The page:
The BBC Challenged Its Staff to Achieve 50% Women Contributors… and It's Working
Earlier this year, we had the opportunity to speak with members of the team leading the BBC 50:50 Project, “the biggest collective action on increasing women’s representation in BBC content that there’s ever been”.
A big part of this voluntary effort was for teams across the BBC to monitor progress by tallying the gender of contributors over time. The remarkable increase in the number of women on air during the past year shows how something as simple as counting can have so much power. We are thrilled to share an update on the project from Angela Henshall, BBC.com commissioning editor and 50:50 Project advocate.
There was something about the BBC 50:50 Project that switched a light on in my brain. For years I had a nagging feeling that all of the journalism I was working on every day of my career was skewing male — it wasn’t giving women enough space on the page or on the air — and that I wasn’t doing enough about it. That’s a bad feeling! While the media didn’t invent gender bias, it plays a key role in perpetuating it.
From the day that I started my career as a junior reporter to rising through the ranks, there was certainly a sense within newsrooms that this was just the status quo, that this was just the way things were in news. There are more male reporters, presenters, editors, and even more men newsmakers and experts, so therefore the output would always and invariably skew male. That was deeply frustrating, but there just didn’t seem to be a way to get action going on a bigger scale.
And then 50:50, masterminded by Ros Atkins, came along. The project has been all about ditching the hand-wringing and “doing stuff”, and the impact has been remarkable. 50:50 is now the biggest ever collective action to increase women’s representation in BBC content — and has been adopted by many other media organisations around the world.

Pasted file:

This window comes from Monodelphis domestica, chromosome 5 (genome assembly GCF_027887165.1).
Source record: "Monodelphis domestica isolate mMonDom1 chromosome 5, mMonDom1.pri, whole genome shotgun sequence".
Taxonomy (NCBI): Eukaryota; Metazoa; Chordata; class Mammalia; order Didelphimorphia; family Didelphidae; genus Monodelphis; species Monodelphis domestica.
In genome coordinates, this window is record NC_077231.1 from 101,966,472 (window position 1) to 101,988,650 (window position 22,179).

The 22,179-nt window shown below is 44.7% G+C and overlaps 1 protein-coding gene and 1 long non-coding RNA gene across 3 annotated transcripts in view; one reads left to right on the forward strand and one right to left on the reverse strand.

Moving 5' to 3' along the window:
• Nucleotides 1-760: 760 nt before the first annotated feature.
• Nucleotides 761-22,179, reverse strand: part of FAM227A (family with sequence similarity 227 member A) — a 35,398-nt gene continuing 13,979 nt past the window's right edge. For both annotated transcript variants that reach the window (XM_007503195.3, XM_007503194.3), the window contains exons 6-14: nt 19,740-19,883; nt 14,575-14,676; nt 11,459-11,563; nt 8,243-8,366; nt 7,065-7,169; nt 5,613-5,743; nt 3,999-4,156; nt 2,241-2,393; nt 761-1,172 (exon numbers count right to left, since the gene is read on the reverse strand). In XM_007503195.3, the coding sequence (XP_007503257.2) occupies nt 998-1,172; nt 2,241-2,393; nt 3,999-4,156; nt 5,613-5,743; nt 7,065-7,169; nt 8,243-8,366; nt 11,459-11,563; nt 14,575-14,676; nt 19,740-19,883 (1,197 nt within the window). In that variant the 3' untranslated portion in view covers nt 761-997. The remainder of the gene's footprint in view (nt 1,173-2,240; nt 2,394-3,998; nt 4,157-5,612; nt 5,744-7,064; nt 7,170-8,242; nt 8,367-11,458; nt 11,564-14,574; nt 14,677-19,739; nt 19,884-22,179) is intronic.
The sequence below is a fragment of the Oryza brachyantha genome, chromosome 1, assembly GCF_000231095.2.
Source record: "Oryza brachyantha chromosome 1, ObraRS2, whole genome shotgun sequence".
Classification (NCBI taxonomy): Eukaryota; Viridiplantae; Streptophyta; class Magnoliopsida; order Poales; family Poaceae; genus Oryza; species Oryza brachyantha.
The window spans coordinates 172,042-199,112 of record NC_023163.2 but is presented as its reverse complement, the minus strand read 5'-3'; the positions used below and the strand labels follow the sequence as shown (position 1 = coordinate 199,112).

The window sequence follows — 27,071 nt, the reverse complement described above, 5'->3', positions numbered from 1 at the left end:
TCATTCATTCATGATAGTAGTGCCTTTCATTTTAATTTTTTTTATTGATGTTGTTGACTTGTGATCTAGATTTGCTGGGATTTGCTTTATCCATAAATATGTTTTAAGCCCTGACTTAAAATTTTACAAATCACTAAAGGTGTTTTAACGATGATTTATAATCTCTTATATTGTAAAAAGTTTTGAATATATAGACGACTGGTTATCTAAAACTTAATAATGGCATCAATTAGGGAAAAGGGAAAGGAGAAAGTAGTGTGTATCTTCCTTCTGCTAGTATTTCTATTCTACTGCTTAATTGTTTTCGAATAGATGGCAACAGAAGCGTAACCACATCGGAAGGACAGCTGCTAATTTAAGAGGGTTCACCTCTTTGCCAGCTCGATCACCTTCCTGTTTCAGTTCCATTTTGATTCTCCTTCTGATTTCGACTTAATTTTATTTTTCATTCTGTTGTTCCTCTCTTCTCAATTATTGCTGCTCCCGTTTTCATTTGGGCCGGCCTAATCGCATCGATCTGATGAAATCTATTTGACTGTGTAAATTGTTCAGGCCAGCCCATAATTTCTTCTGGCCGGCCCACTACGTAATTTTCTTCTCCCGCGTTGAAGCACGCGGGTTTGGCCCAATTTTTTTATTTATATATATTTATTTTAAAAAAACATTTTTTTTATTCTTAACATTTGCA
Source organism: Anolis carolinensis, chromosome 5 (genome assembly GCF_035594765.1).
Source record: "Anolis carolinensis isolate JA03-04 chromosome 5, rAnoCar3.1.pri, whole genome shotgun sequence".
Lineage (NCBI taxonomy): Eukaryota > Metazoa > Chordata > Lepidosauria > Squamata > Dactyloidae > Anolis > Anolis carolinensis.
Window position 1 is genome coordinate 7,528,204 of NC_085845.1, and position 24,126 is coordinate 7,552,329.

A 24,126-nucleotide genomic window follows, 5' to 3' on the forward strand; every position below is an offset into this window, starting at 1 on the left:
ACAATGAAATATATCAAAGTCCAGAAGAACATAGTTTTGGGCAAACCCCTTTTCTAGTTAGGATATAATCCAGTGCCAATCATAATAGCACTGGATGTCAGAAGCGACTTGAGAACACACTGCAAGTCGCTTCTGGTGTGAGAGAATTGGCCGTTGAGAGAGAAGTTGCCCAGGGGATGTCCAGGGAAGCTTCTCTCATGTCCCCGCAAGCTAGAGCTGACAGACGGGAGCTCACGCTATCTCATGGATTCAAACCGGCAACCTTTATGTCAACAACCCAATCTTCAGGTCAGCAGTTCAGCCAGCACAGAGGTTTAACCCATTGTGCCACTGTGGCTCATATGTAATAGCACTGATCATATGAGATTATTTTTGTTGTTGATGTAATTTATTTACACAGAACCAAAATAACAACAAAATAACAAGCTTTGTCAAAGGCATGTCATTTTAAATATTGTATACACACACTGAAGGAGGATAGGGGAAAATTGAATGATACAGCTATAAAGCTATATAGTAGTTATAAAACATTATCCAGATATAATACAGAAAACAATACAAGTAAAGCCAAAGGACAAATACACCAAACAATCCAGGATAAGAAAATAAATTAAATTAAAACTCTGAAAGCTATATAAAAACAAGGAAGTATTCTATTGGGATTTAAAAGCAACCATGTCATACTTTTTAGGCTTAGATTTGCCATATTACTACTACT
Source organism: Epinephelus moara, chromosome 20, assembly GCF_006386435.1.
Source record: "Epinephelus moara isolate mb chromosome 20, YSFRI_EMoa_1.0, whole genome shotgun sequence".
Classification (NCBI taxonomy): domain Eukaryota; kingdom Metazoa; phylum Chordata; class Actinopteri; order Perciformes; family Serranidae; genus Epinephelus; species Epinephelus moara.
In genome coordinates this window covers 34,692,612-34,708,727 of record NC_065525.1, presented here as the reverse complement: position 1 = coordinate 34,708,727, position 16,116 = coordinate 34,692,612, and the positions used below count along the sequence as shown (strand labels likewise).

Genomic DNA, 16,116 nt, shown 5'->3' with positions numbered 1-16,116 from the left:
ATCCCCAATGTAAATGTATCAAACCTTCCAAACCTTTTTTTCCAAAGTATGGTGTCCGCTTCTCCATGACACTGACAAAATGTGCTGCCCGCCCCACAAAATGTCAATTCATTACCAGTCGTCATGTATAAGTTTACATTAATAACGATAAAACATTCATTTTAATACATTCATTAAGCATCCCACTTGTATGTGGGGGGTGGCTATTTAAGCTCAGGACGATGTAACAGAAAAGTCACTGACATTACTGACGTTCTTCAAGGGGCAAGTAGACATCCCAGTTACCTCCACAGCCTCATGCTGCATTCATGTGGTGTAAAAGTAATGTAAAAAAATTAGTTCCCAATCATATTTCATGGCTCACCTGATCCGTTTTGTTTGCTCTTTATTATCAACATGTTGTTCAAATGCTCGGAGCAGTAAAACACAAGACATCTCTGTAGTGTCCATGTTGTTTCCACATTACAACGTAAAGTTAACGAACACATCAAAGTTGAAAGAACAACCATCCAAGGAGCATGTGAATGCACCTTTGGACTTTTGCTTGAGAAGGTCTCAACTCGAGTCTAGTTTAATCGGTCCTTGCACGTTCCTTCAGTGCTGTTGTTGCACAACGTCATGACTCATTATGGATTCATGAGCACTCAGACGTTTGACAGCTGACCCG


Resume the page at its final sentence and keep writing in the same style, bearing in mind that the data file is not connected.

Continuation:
So how does it work? 50:50 is a simple tallying process with methodology that gives teams a clear picture of how well or poorly they are doing at representing women in their content every day. Crucially, it also gives them the toolkit to move the dial to improve it.
Last year, BBC Director General Tony Hall challenged the teams participating across the organisation to achieve 50% women contributors in English language news, current affairs, and topical programmes.
The results? The proportion of women contributors appearing on BBC television and radio and online has radically increased. A staggering 74% of teams monitoring their output for 12 months or more reached 50% women contributors or more in April 2019, and over 500 teams across the BBC are now signed up for the project. You can find a list of some of them here.
I joined the project on an attachment from my day job as a commissioning editor for the BBC.com features sites to spread the word even further. It has gathered so much momentum that the BBC has now shared the methodology with other media organisations and is working with more than 20 external partners who are signed up to replicate the project in their own newsrooms. These include Financial Times, ABC News, STV, and Fortune.
The clincher, of course, will be sustaining it. Like a diet, we often see teams relax too much once they’ve reached 50% women in their content. So, by March 2020, the BBC has pledged to see even more output reaching a 50:50 split between men and women contributors.